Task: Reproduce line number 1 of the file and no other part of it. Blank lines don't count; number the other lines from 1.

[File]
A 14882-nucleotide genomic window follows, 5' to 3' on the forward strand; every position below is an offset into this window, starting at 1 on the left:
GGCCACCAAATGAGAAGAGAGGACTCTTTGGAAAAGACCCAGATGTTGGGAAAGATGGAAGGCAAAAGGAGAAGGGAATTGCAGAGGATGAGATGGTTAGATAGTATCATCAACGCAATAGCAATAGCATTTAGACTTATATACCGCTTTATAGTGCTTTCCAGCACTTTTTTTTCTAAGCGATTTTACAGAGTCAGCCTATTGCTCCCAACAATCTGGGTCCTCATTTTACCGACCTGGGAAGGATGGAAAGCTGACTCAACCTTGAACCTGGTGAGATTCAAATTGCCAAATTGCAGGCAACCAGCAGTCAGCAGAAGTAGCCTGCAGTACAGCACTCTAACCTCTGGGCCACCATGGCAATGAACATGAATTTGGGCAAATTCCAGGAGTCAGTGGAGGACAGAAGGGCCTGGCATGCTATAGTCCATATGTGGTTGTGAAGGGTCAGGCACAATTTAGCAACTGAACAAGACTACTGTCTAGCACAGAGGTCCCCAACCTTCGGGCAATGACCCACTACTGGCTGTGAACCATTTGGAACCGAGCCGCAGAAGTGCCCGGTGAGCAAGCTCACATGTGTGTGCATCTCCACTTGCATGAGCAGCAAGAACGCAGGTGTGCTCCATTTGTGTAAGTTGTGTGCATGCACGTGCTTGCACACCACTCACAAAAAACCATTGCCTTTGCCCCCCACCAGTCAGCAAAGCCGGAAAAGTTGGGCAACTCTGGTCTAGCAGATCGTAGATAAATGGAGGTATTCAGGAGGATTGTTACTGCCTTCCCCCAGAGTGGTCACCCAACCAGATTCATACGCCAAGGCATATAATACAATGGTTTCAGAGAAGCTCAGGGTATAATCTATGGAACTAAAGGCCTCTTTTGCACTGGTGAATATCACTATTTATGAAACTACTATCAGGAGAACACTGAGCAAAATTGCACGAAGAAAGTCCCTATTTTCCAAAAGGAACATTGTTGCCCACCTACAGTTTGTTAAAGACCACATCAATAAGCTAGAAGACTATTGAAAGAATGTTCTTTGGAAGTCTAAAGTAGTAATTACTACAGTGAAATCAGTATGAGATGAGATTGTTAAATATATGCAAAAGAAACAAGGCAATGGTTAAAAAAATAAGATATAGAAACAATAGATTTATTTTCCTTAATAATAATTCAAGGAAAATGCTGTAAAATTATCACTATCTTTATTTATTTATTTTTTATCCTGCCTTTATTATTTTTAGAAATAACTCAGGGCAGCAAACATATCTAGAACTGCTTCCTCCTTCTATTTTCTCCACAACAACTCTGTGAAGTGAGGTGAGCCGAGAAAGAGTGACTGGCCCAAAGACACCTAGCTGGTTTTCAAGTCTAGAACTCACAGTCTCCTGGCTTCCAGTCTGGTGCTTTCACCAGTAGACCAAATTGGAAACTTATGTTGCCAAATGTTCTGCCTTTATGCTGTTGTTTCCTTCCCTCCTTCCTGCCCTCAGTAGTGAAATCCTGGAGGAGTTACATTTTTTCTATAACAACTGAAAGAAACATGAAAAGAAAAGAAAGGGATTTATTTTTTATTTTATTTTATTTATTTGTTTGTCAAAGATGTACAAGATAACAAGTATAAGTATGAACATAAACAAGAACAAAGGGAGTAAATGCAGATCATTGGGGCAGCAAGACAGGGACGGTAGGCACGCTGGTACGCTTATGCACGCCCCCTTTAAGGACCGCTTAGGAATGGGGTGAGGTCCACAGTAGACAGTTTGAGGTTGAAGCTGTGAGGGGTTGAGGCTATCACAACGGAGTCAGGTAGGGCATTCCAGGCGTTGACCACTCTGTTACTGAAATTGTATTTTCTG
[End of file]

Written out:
A 14882-nucleotide genomic window follows, 5' to 3' on the forward strand; every position below is an offset into this window, starting at 1 on the left: